Decoding the College Reunion Invitation

Two weeks ago, I received my college reunion invitation. Since I was in the middle of conference planning, I didn’t really have time to process this. However, now that the conference is over, I can begin weeping or rather just aggressively refuse to be nostalgic.

I am Mike Dexter in this moment. (Via)

Now, I should point out that this is my five-year reunion, so any neurosis about fading youth and rapid aging is highly exaggerated; after all, the majority of the people in my year are still under 30. Also, I’m still very immature and emotionally volatile.

Presented with a lot of unnecessary comments, here is the college reunion invitation decoded.

This special occasion will be a weekend to see old friends [or just hang out with the same people you always hang out with now who were also the only five friends you had throughout college], explore the campus [revisit old napping/drinking locations], eat [and drink], drink [and drink], and be merry [and drunk].

Moderation is key. (Via)


  • The Friday All-Class BBQ followed by fireworks.

This is exactly every school spirit event that happened when you were a student.

  • The Annual Alumnae/i Parade is a highlight (bring something green—our class color) 

This is probably this first time you heard that there was a class color.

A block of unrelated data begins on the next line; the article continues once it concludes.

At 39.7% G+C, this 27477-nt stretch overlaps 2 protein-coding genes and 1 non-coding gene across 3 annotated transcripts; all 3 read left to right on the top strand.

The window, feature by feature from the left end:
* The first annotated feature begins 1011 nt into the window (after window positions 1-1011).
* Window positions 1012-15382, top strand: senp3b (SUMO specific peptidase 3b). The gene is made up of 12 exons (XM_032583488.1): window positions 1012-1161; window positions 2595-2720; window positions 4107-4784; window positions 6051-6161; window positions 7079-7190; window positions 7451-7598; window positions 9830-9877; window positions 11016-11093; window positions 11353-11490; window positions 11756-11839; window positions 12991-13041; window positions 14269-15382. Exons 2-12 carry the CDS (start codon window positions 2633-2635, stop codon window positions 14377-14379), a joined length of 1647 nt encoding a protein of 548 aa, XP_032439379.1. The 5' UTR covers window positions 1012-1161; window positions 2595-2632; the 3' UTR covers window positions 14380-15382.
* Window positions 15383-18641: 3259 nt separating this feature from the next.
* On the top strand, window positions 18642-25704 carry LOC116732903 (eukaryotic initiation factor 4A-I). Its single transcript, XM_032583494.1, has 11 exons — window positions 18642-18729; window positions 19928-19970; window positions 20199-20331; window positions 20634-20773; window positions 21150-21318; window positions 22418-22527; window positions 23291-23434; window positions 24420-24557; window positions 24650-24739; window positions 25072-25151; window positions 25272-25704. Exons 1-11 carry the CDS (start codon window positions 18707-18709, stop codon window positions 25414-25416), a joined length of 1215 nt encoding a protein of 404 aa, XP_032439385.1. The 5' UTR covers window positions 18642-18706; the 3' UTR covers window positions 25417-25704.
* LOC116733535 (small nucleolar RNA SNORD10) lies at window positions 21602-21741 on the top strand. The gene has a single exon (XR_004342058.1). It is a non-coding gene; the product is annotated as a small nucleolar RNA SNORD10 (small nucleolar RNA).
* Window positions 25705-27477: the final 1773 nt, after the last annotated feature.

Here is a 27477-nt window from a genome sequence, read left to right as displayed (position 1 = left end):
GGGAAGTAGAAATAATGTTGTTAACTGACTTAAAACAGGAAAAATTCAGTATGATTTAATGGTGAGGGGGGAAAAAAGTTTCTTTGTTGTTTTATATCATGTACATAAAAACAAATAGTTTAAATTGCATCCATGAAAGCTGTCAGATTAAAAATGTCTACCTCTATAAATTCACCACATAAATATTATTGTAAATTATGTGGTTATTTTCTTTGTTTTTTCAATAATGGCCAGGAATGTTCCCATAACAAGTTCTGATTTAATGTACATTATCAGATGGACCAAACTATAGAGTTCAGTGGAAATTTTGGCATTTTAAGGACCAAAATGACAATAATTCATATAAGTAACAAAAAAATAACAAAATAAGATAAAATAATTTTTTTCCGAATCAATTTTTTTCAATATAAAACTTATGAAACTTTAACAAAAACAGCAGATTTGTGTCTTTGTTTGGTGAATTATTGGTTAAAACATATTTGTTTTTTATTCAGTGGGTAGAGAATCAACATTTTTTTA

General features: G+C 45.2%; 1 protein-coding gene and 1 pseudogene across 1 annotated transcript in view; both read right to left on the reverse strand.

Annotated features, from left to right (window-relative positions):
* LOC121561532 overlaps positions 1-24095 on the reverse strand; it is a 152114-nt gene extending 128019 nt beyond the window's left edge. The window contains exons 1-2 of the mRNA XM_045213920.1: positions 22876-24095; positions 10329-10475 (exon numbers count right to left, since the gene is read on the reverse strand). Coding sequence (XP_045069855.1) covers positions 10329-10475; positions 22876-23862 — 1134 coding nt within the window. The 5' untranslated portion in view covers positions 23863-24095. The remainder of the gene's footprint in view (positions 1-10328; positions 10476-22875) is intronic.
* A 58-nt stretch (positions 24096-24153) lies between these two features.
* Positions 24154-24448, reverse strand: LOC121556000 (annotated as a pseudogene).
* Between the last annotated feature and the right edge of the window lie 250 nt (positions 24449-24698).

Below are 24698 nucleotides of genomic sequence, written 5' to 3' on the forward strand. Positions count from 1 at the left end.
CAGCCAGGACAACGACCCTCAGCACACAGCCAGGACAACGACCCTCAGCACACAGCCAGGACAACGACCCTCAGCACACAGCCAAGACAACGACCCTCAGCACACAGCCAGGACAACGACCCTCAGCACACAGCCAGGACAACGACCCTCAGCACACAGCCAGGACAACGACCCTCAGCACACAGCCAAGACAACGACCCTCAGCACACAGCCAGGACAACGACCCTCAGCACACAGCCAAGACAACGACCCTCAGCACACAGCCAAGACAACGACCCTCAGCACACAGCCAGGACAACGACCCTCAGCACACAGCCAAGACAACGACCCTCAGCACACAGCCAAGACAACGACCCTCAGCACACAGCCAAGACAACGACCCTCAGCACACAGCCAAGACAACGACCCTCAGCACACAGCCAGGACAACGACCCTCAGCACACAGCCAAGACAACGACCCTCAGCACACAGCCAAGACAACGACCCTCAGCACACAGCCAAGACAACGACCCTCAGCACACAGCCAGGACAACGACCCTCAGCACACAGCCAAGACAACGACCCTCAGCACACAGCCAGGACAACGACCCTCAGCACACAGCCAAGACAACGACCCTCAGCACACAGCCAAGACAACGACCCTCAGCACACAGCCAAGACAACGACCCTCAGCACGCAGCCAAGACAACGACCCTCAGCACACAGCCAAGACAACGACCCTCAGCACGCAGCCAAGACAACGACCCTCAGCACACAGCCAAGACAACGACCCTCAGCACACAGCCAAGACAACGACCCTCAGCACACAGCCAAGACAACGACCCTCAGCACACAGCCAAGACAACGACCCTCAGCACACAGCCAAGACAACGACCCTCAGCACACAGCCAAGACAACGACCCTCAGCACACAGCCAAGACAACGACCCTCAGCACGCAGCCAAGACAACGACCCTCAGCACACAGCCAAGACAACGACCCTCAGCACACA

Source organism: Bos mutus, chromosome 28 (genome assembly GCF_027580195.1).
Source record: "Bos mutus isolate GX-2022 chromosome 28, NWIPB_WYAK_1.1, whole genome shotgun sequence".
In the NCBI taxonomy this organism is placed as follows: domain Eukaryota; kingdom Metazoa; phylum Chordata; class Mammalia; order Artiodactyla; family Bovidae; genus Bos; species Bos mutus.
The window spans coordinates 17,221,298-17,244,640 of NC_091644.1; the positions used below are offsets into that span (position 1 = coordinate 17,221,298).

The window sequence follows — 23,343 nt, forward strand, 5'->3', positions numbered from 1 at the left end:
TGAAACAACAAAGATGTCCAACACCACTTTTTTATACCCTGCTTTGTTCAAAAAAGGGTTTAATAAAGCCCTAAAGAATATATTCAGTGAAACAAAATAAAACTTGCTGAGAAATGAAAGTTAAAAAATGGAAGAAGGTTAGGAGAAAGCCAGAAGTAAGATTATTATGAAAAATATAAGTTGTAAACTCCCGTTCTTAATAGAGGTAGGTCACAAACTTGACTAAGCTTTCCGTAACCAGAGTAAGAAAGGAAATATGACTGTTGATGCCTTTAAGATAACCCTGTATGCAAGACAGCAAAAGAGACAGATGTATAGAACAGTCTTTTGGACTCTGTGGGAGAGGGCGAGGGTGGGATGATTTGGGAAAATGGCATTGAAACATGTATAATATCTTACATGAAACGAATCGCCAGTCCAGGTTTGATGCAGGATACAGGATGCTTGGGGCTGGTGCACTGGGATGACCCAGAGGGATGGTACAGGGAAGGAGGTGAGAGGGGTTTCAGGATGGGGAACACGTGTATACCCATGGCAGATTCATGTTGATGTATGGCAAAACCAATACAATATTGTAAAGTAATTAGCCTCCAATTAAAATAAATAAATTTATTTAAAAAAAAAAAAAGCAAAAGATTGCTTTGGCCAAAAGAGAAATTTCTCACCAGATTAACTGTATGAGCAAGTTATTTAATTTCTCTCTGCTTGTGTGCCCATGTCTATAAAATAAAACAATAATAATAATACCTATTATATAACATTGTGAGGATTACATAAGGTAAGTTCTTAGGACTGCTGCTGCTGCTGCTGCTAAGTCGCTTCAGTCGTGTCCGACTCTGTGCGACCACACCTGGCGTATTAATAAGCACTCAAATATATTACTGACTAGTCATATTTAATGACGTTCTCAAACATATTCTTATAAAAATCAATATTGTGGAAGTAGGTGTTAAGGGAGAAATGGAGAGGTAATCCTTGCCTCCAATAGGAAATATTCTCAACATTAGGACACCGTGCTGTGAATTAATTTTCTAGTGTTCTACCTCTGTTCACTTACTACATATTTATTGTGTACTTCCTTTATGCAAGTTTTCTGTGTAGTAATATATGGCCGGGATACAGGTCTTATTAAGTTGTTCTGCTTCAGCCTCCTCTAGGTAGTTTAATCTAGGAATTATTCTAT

• Round out Saturday evening with a trip to [the seedy on campus club that you only went to when verging on blackout drunk] or the All-Class After-Party tent [aka an opportunity to hookup with an alum a decade your senior].

To help us take this walk down memory lane, please add your favorite photos from your time on campus to the Class of 2009 Flickr group. We will print the best we find and feature them at the Saturday night dinner—the more group shots, the better! [If we can’t find good ones, we’ll do what we did for the yearbook and pull them off Facebook. Next time, be smarter about your privacy settings.]


Ultimately, reunion messages are, “Get amped to really just hang out with your friends and fail to recreate your college years, because you really don’t want to relive your wine and Cheetos binges in the basement of the library while crying over your undergrad thesis. That time you broke your foot was also not great. Also, that time you took on extra classes while stage managing a student musical, working, and doing field work wasn’t fun exactly. But you survived to see this weekend and that’s something.”

By Karishma

Karishma is a twenty-something living in New York City and is trying her hardest to live out every cliche about Millennials. This involves eating her feelings, drowning in debt and mocking infomercials. She likes sociology so much that she has two degrees in it, and is still warding off her parents' questions about a real career.

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